China has lashed out at Australia for playing politics with the pandemic after Scott Morrison called for a global inquiry into the origin of coronavirus.
The Australian prime minister will have the chance to propose an international inquiry when the World Health Organisation meets in May and he wants China to be involved.
But China’s foreign ministry spokesman has accused Australia of “politically motivated suspicion and accusation” and of undermining international co-operation to defeat COVID-19.
In one of his regular press conferences, Geng Shuang said Australia was playing “political games” and being “highly irresponsible” and advised the country to instead focus on the people’s health.
His comments, which have since been distributed by the Chinese embassy in Canberra, were in response to a question from a journalist about Mr Morrison lobbying France, Germany and New Zealand to back an independent review.
“I have noticed relevant reports. If they are truthful, then I have to say that the so-called independent review proposed by the Australian side is political manoeuvring in essence,” said Mr Shuang.
“It will disrupt international cooperation in fighting the pandemic and goes against people’s shared aspiration.
“Currently, with the pandemic still spreading across the world, the most pressing task is to put people’s life and health first and work together to defeat the virus.
“At such a critical juncture, it is highly irresponsible to resort to politically-motivated suspicion and accusation.
“We advise the Australian side to put aside ideological bias and political games, focus on the welfare of the Australian people and global public health security, follow the international community’s collective will for cooperation, and contribute to the global cooperation in fighting the virus, instead of doing things to the contrary.”
China’s terse rebuke comes amid ongoing suspicion that Beijing is playing down the extent of the virus inside its own borders, and has obscured the circumstances in which it came into existence.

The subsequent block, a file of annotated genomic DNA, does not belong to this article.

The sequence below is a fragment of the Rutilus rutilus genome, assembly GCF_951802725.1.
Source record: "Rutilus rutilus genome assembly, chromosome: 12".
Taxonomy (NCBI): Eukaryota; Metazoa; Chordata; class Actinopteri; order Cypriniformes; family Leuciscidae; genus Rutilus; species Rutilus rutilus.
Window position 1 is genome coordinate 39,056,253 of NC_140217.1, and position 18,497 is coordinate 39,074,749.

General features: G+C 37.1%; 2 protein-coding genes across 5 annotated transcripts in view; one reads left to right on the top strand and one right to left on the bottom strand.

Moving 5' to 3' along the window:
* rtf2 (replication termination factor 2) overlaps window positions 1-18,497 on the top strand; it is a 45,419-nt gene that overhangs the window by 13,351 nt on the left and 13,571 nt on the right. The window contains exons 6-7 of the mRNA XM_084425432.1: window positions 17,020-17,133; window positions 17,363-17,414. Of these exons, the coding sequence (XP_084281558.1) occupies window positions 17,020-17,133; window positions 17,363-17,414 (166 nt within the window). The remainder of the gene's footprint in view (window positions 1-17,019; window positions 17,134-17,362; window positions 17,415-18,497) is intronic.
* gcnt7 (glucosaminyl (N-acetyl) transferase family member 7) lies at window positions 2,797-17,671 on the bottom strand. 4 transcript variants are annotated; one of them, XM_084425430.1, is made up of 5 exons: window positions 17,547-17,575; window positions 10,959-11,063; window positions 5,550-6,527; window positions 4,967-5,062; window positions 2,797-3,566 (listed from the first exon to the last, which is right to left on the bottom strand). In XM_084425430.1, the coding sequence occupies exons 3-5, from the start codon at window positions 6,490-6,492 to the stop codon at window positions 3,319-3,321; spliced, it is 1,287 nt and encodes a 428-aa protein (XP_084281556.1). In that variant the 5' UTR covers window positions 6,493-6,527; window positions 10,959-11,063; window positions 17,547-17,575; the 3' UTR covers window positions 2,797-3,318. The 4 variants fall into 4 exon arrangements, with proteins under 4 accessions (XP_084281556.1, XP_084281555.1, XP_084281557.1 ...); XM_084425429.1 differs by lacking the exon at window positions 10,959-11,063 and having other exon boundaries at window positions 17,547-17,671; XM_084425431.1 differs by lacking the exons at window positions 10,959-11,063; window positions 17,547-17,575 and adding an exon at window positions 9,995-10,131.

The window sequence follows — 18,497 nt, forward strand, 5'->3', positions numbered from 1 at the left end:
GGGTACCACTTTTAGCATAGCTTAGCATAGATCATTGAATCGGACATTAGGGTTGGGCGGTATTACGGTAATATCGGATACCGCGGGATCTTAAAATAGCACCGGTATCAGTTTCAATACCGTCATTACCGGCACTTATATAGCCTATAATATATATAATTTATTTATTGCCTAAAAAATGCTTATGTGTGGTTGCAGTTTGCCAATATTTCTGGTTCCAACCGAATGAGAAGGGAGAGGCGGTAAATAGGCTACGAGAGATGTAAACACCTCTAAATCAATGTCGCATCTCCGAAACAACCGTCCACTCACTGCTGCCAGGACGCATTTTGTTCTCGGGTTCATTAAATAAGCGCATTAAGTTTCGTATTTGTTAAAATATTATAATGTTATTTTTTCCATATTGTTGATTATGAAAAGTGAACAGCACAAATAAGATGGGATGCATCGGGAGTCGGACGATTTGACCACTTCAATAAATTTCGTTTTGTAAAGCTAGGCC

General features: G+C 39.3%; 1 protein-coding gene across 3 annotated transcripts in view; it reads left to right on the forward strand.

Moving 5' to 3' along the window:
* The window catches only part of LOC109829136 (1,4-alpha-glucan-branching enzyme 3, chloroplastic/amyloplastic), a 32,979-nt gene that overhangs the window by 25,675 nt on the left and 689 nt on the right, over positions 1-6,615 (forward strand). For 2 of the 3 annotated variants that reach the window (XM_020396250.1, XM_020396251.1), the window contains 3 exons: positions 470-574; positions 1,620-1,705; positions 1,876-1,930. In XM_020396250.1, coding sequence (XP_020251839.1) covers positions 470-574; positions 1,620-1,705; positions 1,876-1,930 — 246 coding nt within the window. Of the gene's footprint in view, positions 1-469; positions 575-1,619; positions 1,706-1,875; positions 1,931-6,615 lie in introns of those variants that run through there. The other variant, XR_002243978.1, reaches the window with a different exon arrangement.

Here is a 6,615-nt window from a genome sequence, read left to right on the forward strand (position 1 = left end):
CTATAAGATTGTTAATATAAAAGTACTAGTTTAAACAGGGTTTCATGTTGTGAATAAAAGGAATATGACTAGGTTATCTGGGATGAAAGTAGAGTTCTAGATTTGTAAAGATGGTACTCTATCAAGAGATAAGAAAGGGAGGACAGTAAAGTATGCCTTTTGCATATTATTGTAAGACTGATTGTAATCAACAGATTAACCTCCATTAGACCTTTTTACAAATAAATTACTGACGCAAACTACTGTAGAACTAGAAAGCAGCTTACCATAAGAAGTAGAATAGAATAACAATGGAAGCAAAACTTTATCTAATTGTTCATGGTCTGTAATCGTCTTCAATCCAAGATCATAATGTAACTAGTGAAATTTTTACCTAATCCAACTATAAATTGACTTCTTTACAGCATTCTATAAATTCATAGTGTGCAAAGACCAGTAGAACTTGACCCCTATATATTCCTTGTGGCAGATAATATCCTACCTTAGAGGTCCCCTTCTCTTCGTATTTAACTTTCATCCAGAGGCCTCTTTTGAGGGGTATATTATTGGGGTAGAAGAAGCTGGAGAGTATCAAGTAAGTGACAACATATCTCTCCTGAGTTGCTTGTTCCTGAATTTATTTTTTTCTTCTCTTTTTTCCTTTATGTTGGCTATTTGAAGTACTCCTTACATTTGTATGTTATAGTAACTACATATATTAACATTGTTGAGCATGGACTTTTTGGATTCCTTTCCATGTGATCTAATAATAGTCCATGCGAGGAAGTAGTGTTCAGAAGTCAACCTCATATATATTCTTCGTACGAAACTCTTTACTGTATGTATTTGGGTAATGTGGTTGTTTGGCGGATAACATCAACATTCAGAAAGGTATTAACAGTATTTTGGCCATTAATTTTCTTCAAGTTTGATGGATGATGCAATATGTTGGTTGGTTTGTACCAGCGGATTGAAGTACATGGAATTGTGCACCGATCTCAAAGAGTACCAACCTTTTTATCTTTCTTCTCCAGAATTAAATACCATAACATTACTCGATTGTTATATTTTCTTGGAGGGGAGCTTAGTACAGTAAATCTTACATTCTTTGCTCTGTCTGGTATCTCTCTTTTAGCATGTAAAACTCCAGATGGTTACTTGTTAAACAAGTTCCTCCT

Conspiracy theories about the virus escaping from a lab in Wuhan have also been gaining traction but have been rejected by many researchers who point to bats at the original source.
Beijing’s stinging criticism is in effect a warning that the Chinese regime will not tolerate questions nor criticism of its role as the pandemic’s global starting point.
Mr Shuang’s comments came after Australia’s Foreign Affairs minister Marise Payne urged a “transparent international review into COVID-19” and Mr Morrison said the world should share this objective.
“We will need an independent inquiry, that looks at what has occurred here so we can learn the lessons,” Mr Morrison said.
“Our purpose here is just pretty simple — we’d like the world to be safer when it comes to viruses,” he said.
“It seems like a pretty honest ambition that I’m sure most people in the world would agree with.
“I would hope that any other nation … be it China or anyone else, would share that objective.”
Australia’s fatalities climbed to 80 on Saturday with the death of an 83-year-old nursing home resident. He became the sixth fatality at Sydney’s Newmarch House, where almost 50 people have been infected.
A total of 6695 cases have been recorded in Australia and more than 5372 have recovered.
NSW’s death toll is at 36 as it broadens its testing regime to stay ahead of cluster outbreaks.
Queensland and South Australia’s new infections have remained low: Queensland had two new cases on Saturday and SA has had zero new cases on six of the last eight days.
Meanwhile Western Australia is undertaking contact tracing after a 65-year-old female cruise passenger from the Costa Luminosa tested positive.
Global deaths linked to the coronavirus passed 200,000 on Sunday while confirmed cases of the virus are expected to hit 3 million in coming days.
More than half of the fatalities have been reported by the United States, Spain and Italy.
Research says schools safe
A study which the federal government is relying upon in its push to re-open schools found no evidence that students infected staff with COVID-19.
The National Centre for Immunisation Research and Surveillance probe looked at all 18 cases of COVID-19 found in NSW schools.
Researchers tracked the nine teachers and nine students along with their 863 close contacts and found only two extra cases of COVID-19 – both students.
“Our investigation found no evidence of children infecting teachers,” the chief investigator Professor Kristine Macartney told The Sun-Herald.
“We have seen an extraordinarily low rate of transmissions in schools,” Prof Macartney said.
The federal government is increasing pressure on the states to return schools to normal as soon as possible, while jurisdictions continue to take a range of approaches.